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Will Microsoft launch a Windows 7 Netbook Edition?

by Parm Mann on 30 January 2009, 15:50

Tags: Windows 7, Microsoft (NASDAQ:MSFT)

Quick Link: HEXUS.net/qaquy

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Microsoft's Windows 7 has been the talk of the town since its arrival as a public beta earlier this month.

In just a matter of weeks, Windows 7 has already harnessed the kind of enthusiasm that Windows Vista never quite managed to secure over a period of two years. With many of us having put the beta to the test, we know almost everything there is to know about Windows 7 - except which SKUs to expect at retail.

Following the Vista trend, multiple Windows 7 editions have been hinted at and we'd expect Microsoft to continue the "one size doesn't fit all" strategy - it's a possible means of circumventing the European Commission, if nothing else.

Question is; just how many SKUs can we expect? Many have argued that Windows Vista's six-fold line-up is simply too confusing. At present, Microsoft has remained tight lipped on 7's transition to retail, but CNET UK claims the Redmond-giant has confirmed at least one edition that's specifically developed for netbook computers.

Another SKU appears to be exactly what the doctor didn't order, but it's no surprise to see Microsoft targeting the low-power netbook/nettop market. Similarly, 7's availability as a 32-bit or 64-bit operating system may be solely due to must-have support for Intel's 32-bit Atom processor.

There are plenty of existing opinions on how Microsoft should handle Windows 7 SKUs, ranging from "please only one edition, think of the children!" to "I don't need all that crap, FireFox edition please". Nonetheless, there's always room for more so we're chiming in on how we'd like to see Windows 7 arrive at retail. Here's our three-way line-up:

  • Windows 7 Home (£49) - the standard version, suited to home users on any system. We've run Windows 7 Ultimate on a selection of netbooks and nettops and see little reason for a presumably dumbed-down netbook-specific release. Includes Media Centre.
  • Windows 7 Business (£79) - the business version, adds enterprise-orientated features. Strips home goodies such as Media Centre.
  • Windows 7 Ultimate (£99) - includes all the functionality of Home and Business editions, provides three licenses.

Simple, precise, and consumer friendly. We're being a little optimistic in our proposed pricing, of course, but we can always hope. How would you line up the Windows 7 SKUs? Share your thoughts in the HEXUS.community forums.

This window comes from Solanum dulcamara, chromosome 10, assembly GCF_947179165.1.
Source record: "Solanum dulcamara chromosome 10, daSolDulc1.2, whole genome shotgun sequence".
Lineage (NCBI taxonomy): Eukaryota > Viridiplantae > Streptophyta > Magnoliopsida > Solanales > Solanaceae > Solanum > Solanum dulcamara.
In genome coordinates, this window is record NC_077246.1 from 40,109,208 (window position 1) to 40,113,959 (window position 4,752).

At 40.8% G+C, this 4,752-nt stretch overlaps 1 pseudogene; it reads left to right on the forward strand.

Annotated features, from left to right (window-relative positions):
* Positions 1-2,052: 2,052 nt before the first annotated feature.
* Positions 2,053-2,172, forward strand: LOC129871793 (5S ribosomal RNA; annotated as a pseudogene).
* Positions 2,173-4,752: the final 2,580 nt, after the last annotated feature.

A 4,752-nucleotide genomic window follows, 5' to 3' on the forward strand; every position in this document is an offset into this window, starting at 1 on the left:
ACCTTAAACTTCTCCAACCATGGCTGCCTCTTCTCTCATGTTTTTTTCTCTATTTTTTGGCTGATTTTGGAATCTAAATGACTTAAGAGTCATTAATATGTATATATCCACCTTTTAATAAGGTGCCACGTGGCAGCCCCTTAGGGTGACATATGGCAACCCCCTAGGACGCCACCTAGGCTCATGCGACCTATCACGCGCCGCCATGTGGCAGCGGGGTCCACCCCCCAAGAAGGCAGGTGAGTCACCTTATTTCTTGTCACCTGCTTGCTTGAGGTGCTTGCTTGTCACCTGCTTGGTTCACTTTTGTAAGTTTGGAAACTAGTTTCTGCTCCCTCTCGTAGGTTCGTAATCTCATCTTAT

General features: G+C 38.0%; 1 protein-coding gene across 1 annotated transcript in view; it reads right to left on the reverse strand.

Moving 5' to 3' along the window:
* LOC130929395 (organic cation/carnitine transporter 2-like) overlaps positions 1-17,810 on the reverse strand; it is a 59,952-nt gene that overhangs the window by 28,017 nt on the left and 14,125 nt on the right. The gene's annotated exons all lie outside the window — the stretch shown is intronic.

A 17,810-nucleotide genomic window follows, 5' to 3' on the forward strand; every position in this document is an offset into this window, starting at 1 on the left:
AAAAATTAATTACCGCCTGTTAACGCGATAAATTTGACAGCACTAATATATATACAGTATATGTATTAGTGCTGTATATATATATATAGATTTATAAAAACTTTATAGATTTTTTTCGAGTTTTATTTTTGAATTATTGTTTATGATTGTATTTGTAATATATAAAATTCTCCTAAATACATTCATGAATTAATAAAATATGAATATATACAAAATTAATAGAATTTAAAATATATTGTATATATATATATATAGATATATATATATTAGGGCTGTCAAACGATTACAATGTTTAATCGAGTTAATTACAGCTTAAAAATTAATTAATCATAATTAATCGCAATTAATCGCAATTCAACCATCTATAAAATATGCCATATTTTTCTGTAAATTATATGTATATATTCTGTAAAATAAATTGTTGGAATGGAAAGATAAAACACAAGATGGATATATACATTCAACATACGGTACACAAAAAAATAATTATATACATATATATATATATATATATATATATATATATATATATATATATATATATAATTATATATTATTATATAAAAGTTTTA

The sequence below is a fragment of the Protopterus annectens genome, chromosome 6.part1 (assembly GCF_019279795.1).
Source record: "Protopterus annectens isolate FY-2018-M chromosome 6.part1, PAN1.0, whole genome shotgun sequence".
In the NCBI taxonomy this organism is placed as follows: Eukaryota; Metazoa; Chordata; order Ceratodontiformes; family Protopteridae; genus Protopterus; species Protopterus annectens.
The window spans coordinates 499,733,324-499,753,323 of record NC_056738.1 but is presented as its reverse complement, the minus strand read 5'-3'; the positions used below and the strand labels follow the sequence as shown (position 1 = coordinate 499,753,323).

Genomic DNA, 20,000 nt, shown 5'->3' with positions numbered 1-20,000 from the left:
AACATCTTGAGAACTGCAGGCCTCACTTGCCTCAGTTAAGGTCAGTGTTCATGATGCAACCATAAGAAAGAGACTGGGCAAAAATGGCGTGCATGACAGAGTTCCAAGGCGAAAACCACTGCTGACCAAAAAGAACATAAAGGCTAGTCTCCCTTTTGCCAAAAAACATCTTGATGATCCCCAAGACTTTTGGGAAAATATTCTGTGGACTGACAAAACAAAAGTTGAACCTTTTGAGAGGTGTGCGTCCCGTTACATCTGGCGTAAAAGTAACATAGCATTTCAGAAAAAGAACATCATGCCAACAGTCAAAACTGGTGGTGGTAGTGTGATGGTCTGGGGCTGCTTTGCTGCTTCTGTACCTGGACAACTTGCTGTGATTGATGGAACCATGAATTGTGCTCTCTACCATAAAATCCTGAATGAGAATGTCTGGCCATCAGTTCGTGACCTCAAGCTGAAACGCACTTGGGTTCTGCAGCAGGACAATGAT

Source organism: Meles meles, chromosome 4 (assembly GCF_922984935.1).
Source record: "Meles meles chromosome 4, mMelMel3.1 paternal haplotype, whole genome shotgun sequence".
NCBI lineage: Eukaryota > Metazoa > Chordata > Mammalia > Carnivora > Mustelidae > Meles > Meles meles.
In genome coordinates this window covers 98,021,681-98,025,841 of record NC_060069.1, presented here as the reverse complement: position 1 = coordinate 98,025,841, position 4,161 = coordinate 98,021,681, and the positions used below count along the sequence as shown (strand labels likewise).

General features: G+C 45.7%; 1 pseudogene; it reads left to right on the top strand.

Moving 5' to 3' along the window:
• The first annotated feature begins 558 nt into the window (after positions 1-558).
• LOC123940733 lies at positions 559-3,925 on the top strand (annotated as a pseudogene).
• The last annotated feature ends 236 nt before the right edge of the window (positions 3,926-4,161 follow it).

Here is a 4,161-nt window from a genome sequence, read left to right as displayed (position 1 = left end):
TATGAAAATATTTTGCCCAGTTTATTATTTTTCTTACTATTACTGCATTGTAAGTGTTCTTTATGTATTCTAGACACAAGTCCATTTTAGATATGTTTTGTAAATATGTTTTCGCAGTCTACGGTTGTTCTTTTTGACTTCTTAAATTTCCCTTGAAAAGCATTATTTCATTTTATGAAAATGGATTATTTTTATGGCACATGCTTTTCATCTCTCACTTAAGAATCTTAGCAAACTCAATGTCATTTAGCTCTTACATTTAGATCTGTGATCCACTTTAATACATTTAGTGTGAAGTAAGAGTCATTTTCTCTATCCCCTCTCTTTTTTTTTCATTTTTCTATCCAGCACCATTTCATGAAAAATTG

HEXUS Forums :: 18 Comments

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a Home edition inclduing media center? Isn't that what the EU banned them from including in the “Windows Vista Home Basic N” Edition?

Who reckons that Windows 7 either won't include internet explorer, or will also include rival browsers? that'd be an interesting complication.

Ultimate with 3 licences… we wish :\
Given how well the ‘ultimate’ version runs on my Acer (with 1gb) it's not technically necessary - but it will be from a cost perspective (because netbooks need to be super-cheap).

I can but hope they abandon basic, and make the entry level home premium (which is what most people want). I prefered the ‘pro’ designator to the ‘business’ & ‘home’ divide - and ultimate worked out as largely pointless. I'd suggest they do home (which is home premium, no domain support) and pro (which has domain support) and keep it that way.

That said, by the time the EU have their way - we'll need ‘N’ (no media versions) plus ‘NIE’ (no IE versions) - both of which nobody will buy, just like last time.
Windows 7 Home Basic^H^H^H^H^H Starter^H^H^H^H^H^H^H Netbook Edition
I'd suggest they do home (which is home premium, no domain support) and pro (which has domain support) and keep it that way.

QFT - the whole versions thing has got completely ludicrous with Vista.
“We're being a little bit optimistic with our pricing….”

And that will ultimately be Windows 7's downfall. If the home edition came out at around £30 I'd probably *actually buy a copy*, but I'd put money on the Home edition being more like £60 - and that probably OEM rather than retail. If that's the case then I'll either stick with XP or move to Linux - despite actually *liking* Windows 7 so far.

As to media player / centre and IE, why not make them optional components? Windows installs without them, but they can be added from the DVD once the install has finished. That way you can have 3 SKUs: Home, with no domain support but media extras on the DVD, Business, with domain support but no media stuff at all, and Ultimate, with domain support and media extras on the DVD. It would then be up to OEMs to decide which browsers and media players to include on their computers. See, nice and simple ;)